Are We Headed toward a Permanently Divided Society?


The question addressed in this brief is whether rising inequality affects mobility. My answer is that, at current levels of inequality in the U.S., it likely does. However, this answer is qualified in several ways. First, there is not yet sufficient data to definitively prove the point. Second, rising income inequality has been partly caused by changes in education and in family structures that are, along with income disparities, important drivers of the mobility process. Any response to rising inequality that did no more than redistribute income would not by itself do much to promote mobility. Instead, a combination of government policies and changes in behavior that will improve education, reward work, and strengthen families while also maintaining a basic safety net for those at the bottom is needed. Without such changes the U.S. may well become a permanently divided society.

U.S. Attitudes on Inequality
The concentration of income and wealth in the U.S. has reached levels we have not seen since the late 1920s. The Congressional Budget office reports that incomes after taxes and transfers, adjusted for inflation, almost quadrupled (275 percent) for the top 1 percent between 1979 and 2007. By contrast, incomes for the next 19 percent rose by 65 percent; income for the middle 60 percent rose by 37 percent; and incomes for the bottom 20 percent rose by only 18 percent.

Despite this evidence of growing disparities there has been little public outcry. Why have Americans been so complacent about high levels of inequality? There are undoubtedly a variety of reasons. Until the Great Recession, incomes were growing, albeit modestly, credit was widely available to shore up living standards, and the great majority of the population enjoyed a standard of living that would be the envy of the rest of the world. Moreover, individuals increasingly live in communities that are geographically isolated from each other and growing economic segregation, best captured by the spread of gated communities, affords little opportunity to witness how others are doing.

True, the Occupy Wall Street movement and growing media attention to the facts may be changing this. A Pew Research Center Survey in early 2012 showed that two-thirds of the public believes that there are very strong or strong conflicts between the rich and the poor—an increase of 19 percentage points just since 2009. But the survey also showed that attitudes about why people are rich or poor have not changed and that these attitudes are distinctively American.

Americans believe that where individuals end up in the economic game—who wins and who loses—is the result of hard work and ingenuity. In Europe, by contrast, people believe that luck, family connections, circumstances of birth, and corruption are more important determinants of success. The proportion of people in the U.S. that believes that people get rewarded for their effort (61 percent), for example, is dramatically higher than the median proportion (36 percent) that believes this in other advanced countries.

Because differences in income in the U.S. are believed to be related to skill and effort and because social mobility is assumed to be high, inequality seems to be more acceptable than in Europe while safety nets and regulatory protections are less robust. The U.S. Census Bureau finds that in the U.S., the Gini index for households (a measure of inequality that is equal to zero when incomes are equally distributed and equal to one when a single household has all of the income) was 0.47 in 2008. Eurostat found that the same index was 0.31 for Europe.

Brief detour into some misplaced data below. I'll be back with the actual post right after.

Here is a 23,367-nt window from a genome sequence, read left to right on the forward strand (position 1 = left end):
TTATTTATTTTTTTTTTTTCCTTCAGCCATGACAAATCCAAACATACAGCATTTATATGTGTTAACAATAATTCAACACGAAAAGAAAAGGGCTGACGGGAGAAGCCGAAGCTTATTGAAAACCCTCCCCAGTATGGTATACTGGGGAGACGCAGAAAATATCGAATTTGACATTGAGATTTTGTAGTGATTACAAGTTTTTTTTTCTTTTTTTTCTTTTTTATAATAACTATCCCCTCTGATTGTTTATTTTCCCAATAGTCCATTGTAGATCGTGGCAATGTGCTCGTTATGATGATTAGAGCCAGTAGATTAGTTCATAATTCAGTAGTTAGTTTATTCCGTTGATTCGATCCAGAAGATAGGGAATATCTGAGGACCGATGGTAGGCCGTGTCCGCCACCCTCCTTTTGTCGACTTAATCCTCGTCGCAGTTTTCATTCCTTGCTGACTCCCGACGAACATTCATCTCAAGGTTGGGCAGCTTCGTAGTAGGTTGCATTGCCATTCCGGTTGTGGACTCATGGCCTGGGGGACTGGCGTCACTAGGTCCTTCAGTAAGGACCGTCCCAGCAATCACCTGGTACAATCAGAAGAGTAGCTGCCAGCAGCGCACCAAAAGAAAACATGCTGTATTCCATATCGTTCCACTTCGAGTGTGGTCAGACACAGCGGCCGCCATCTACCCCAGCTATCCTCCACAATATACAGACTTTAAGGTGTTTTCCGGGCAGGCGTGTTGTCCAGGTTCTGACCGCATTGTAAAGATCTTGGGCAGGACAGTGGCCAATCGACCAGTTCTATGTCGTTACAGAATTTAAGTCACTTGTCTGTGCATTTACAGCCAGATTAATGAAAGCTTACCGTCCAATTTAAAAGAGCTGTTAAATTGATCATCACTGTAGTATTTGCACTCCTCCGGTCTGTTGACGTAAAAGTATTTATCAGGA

The bottom line is that Americans believe they live in a meritocracy. Economists Alberto Alesina and Rafael Di Tella (both of Harvard University), and Robert MacCulloch of Imperial College London find that in Europe, the reported happiness of the less affluent is more negatively affected by inequality than in the U.S. The authors argue that the perception of higher levels of mobility in the U.S. might explain such differences.

But this set of American beliefs could begin to erode. A 2011 Gallup poll found that only 44 percent of Americans believe that the next generation will have a better life than their parents, which is the lowest proportion since the question was first asked in 1983. The Occupy Wall Street movement, and the attention it has received, could be interpreted as a growing unease not just about inequality but about the fairness of the system that produced it. If more and more people feel that the deck is stacked against them, that just a small group gets all the good cards, and that our political system has been corrupted by the concentration of money in the hands of a few, they are likely to become increasingly dissatisfied with the status quo.

For now, however, American beliefs in the fairness of the system appear to be reasonably intact. This sense of opportunity has been the glue that has helped to make the American experiment work. Studies have noted that altruism depends, to some extent, on the ability of the donor to identify with the recipient. Put differently, a sense of community is selective. It depends not only on the perceived causes of someone else’s good or bad fortune but on group ties or solidarity, which are harder to create in a large ethnically and racially diverse country such as the U.S. in comparison to the smaller and somewhat more homogeneous societies of Europe. America has been helped in this task by a shared commitment to the idea of opportunity and upward mobility. But are such beliefs warranted?